As a chemical engineer, I firmly believe that climate change is an ongoing pandemic that requires immediate attention. If we fail to take action today, we will be doomed to face the consequences for years to come. I am convinced that we need to expand our environmental policy and incorporate it into every aspect of our city. Only by integrating climate change into all areas of government can we hope to truly tackle this global issue.

My plan involves a number of key initiatives, all designed to help us achieve a clean energy future. First, I want to achieve 100% clean energy by 2035, which means incentivizing sustainable development, instituting solar bulk purchasing programs, and developing a clean energy workforce training program. I also want to provide free public transit by 2030, increase the supply of diverse housing options, and reduce the energy burden on the most overburdened households in Atlanta.

In addition to these efforts, I am committed to protecting Atlanta's tree canopy. I believe that a new Tree Protection Ordinance is necessary to safeguard our city's greenery and ensure that we maintain our status as the "City in the Forest." I am working with the Department of City Planning to balance economic development with environmental preservation, and I am partnering with organizations like Trees Atlanta, West Atlanta Watershed Alliance, and Chattahoochee Riverkeepers to further these efforts. By encouraging amenity-driven, transit-oriented, mixed-income projects, we can create space for growth without infringing on the tree canopy.

I am passionate about clean energy because I believe it can advance equity, lower bills, and create new, good-paying jobs and entrepreneurship opportunities. Clean energy is a powerful tool that can reduce energy burdens, stabilize costs, and promote economic development. By investing in weatherization, energy efficiency, rooftop solar, and community microgrids, we can create thriving communities that are resilient in the face of climate change.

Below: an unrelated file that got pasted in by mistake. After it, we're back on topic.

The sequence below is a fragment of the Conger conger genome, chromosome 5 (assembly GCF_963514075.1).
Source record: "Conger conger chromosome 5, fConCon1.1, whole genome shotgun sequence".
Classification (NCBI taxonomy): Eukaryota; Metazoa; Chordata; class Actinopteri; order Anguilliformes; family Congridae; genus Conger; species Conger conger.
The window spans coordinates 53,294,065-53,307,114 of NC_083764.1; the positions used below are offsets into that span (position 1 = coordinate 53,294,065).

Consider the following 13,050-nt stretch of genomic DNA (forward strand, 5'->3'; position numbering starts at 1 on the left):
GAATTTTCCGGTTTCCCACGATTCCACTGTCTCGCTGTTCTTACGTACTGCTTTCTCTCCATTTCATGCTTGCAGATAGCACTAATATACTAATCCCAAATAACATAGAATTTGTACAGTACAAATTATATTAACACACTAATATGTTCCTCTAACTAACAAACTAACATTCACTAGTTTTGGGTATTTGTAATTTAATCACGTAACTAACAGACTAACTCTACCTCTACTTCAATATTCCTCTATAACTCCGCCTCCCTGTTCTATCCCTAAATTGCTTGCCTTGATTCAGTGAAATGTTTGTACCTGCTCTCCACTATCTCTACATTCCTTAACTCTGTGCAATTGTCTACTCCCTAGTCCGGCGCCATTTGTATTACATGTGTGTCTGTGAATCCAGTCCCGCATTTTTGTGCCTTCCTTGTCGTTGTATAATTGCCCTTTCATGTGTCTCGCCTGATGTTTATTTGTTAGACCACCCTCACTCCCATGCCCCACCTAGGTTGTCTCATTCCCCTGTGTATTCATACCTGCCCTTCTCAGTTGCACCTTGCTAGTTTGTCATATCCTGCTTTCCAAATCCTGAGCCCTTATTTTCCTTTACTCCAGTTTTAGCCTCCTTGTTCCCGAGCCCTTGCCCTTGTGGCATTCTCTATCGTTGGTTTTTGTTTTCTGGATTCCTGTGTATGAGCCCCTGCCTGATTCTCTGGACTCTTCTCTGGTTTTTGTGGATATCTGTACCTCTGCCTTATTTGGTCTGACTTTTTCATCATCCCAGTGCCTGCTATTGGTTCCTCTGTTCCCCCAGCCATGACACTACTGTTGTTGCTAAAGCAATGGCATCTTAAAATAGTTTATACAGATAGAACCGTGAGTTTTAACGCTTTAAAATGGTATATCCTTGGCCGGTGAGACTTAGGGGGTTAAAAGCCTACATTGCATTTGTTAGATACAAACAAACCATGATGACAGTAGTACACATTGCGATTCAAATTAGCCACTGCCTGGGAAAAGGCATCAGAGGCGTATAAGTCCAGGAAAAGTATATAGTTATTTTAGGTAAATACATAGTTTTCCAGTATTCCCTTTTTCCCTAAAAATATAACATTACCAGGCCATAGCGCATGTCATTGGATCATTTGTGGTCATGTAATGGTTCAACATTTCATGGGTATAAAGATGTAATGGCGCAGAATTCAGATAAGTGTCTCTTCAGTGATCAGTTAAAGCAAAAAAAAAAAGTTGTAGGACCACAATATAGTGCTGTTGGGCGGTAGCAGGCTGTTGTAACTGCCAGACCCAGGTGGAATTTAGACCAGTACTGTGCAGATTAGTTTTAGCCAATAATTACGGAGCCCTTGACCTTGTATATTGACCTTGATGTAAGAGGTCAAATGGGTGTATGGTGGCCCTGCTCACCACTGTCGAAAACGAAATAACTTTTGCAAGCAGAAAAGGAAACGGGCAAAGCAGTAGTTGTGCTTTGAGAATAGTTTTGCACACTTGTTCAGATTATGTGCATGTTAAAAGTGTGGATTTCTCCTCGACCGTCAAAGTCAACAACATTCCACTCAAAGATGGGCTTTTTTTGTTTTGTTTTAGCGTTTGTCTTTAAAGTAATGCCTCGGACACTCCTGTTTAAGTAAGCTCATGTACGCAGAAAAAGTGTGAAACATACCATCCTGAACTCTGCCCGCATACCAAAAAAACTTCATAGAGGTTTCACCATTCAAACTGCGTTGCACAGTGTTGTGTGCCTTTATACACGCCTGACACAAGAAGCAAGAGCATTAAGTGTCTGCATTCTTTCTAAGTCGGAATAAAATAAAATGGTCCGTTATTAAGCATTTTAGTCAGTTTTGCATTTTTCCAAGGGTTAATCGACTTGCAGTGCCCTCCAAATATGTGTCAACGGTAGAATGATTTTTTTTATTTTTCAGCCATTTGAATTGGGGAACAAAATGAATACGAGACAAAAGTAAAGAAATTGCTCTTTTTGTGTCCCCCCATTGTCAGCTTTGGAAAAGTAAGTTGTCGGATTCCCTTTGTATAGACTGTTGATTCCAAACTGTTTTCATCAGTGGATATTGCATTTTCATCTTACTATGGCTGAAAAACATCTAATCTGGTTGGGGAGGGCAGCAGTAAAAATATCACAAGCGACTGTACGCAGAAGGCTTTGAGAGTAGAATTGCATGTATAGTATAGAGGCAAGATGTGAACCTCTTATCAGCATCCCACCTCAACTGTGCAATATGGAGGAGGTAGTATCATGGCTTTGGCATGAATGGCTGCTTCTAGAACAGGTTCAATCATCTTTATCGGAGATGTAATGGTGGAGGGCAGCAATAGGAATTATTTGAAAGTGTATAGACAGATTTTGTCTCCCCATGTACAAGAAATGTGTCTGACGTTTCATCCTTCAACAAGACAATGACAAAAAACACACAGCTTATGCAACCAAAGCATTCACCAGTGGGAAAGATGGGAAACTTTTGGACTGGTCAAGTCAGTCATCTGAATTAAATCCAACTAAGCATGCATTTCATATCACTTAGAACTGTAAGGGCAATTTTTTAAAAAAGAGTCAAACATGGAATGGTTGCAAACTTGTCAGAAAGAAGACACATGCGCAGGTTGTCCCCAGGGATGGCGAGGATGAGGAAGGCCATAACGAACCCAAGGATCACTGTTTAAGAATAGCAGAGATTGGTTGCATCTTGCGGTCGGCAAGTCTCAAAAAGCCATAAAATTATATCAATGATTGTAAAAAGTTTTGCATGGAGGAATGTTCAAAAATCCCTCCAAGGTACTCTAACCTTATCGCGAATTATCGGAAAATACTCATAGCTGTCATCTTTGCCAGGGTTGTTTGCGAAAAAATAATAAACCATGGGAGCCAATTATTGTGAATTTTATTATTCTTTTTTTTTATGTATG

As mayor, I was proud to see Atlanta ranked 3rd on the EPA’s Energy Star Top Cities List and #33 on NAFA’s Top 50 Green Fleet Award. It was the first time the City had made it into the top 50, which was a significant achievement.

Under my leadership, we were committed to ensuring Atlanta was built for the future, and in 2022, we were named the Climate Action Leader and made CDP’s A List for the first time. We were thrilled to improve from a C to an A in just one year with the support of Georgia Tech’s Sustainable Cities Studio.

One of our goals was to increase fresh food access, and we were able to achieve 75% fresh food access. Our aim was to ensure 85% of Atlanta residents were within a 0.5-mile radius of fresh, affordable food by 2022.

We also made significant progress on our climate action plan goals, achieving 42.5% on our way to the City’s 40% GHG reduction by 2030 interim Climate Action Plan goal and 43.4% progress on our 30% interim clean energy goal by 2025.

We also relaunch the Clean Energy Advisory Board, and we continued planning to expand the Solar Atlanta Program from 1.2 MW to around 5MW. This program was the largest solar program of any local government in the state of Georgia, and it included solar installations on 21 City-owned buildings, including fire stations, recreation centers, DWM buildings, and other City-operated buildings.

Last year we also reduce costs, improved efficiency, and increased our effectiveness through the purchase of new equipment and routing software. We created an internal mobile app that allowed special operations teams to record and report daily assignments and leveraged maintenance skills from our trained mechanics to build new surveillance equipment.

Lastly, we graduated the 10th Sustainability Ambassadors Program class, which brought our total alumni to over 300. We officially codified the Office of Sustainability and Resilience as a stand-alone office within the Department of the Mayor, ensuring that sustainability remained a top priority for Atlanta.